This article was originally published in the May 17, 1970, edition of The New York Times Magazine as part of a symposium on the question: “Are We in the Middle of the ‘Second American Revolution’?” It was later anthologized in The New Left: The Anti-Industrial Revolution (1971) and Return of the Primitive: The Anti-Industrial Revolution (1999).


The New Left does not portend a revolution, as its press agents claim, but a Putsch. A revolution is the climax of a long philosophical development and expresses a nation’s profound discontent; a Putsch is a minority’s seizure of power. The goal of a revolution is to overthrow tyranny; the goal of a Putsch is to establish it.

Tyranny is any political system (whether absolute monarchy or fascism or communism) that does not recognize individual rights (which necessarily include property rights). The overthrow of a political system by force is justified only when it is directed against tyranny: it is an act of self-defense against those who rule by force. For example, the American Revolution. The resort to force, not in defense, but in violation, of individual rights, can have no moral justification; it is not a revolution, but gang warfare.

No revolution was ever spearheaded by wriggling, chanting drug addicts who are boastfully anti-rational, who have no program to offer, yet propose to take over a nation of 200 million, and who spend their time manufacturing grievances, since they cannot tap any authentic source of popular discontent.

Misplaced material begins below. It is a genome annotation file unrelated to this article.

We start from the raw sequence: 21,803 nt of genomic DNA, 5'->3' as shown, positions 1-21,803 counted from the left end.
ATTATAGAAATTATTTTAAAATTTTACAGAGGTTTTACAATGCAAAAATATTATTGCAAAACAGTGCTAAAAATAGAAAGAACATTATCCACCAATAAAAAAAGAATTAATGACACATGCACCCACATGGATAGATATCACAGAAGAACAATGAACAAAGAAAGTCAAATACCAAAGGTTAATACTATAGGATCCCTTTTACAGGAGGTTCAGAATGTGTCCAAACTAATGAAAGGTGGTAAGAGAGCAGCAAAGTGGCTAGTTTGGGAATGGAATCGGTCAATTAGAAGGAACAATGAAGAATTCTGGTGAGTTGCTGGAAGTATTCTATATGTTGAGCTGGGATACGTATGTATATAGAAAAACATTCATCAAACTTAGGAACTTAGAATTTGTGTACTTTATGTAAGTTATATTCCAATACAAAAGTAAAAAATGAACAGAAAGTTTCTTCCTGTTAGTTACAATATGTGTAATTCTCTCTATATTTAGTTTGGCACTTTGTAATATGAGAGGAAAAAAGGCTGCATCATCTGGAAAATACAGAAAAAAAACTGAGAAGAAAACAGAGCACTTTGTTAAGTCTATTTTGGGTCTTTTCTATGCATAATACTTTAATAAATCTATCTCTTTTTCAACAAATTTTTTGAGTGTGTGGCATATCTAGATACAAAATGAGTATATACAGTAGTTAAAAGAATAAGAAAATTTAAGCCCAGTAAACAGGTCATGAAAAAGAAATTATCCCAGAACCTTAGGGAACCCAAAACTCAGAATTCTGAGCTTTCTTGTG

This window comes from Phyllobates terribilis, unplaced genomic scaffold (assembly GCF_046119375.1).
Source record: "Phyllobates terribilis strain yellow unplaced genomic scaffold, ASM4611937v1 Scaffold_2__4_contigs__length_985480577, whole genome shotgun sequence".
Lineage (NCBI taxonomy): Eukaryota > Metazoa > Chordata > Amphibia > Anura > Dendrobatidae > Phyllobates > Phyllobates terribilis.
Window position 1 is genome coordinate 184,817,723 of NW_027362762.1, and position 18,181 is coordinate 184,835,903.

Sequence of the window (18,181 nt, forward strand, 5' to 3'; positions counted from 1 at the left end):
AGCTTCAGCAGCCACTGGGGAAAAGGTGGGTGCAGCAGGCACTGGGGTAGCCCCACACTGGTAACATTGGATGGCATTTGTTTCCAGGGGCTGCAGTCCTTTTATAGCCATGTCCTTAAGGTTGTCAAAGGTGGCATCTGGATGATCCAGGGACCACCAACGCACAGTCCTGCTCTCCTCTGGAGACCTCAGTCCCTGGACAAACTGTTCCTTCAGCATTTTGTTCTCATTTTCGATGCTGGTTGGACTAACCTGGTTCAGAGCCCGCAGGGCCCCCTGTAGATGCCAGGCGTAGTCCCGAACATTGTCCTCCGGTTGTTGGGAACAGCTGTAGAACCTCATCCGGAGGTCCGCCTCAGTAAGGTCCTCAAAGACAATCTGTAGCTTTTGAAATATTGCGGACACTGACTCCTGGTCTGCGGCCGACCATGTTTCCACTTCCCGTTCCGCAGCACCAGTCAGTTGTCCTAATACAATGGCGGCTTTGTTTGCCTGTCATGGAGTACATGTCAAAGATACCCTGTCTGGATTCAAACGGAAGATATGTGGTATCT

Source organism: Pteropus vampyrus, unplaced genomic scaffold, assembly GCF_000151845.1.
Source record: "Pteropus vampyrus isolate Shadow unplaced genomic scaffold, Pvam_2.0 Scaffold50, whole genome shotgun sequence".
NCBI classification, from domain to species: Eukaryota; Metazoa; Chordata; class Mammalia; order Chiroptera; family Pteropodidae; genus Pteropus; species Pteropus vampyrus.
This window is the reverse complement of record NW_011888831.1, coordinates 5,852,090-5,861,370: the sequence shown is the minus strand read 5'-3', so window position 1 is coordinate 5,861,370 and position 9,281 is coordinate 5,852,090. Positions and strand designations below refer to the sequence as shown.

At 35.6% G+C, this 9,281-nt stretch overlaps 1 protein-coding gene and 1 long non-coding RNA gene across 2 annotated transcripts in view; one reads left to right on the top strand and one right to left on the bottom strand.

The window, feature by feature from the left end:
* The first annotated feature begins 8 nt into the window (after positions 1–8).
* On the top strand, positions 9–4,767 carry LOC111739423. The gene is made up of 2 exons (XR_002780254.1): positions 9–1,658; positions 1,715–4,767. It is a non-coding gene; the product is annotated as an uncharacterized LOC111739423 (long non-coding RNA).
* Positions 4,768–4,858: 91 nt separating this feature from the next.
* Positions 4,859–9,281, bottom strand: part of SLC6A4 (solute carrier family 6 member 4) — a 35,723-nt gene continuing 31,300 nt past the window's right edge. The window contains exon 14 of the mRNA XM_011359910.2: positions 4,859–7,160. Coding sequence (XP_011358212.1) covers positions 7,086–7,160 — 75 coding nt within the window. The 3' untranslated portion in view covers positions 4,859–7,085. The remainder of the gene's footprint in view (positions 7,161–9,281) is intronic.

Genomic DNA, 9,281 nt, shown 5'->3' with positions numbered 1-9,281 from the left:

Physically, America is not in a desperate state, but intellectually and culturally she is. The New Left is the product of cultural disintegration; it is bred not in the slums, but in the universities; it is not the vanguard of the future, but the terminal stage of the past.

Intellectually, the activists of the New Left are the most docile conformists. They have accepted as dogma all the philosophical beliefs of their elders for generations: the notions that faith and feeling are superior to reason, that material concerns are evil, that love is the solution to all problems, that the merging of one’s self with a tribe or a community is the noblest way to live. There is not a single basic principle of today’s Establishment which they do not share. Far from being rebels, they embody the philosophic trend of the past 200 years (or longer): the mysticism-altruism-collectivism axis, which has dominated Western philosophy from Kant to Hegel to James and on down.

But this philosophic tradition is bankrupt. It crumbled in the aftermath of World War II. Disillusioned in their collectivist ideals, America’s intellectuals gave up the intellect. Their legacy is our present political system, which is not capitalism, but a mixed economy, a precarious mixture of freedom and controls. Injustice, insecurity, confusion, the pressure-group warfare of all against all, the amorality and futility of random, pragmatist, range-of-the-moment policies are the joint products of a mixed economy and of a philosophical vacuum.

There is a profound discontent, but the New Left is not its voice; there is a sense of bitterness, bewilderment and frustrated indignation, a profound anxiety about the intellectual-moral state of this country, a desperate need of philosophical guidance, which the church-and-tradition-bound conservatives were never able to provide and the liberals have given up.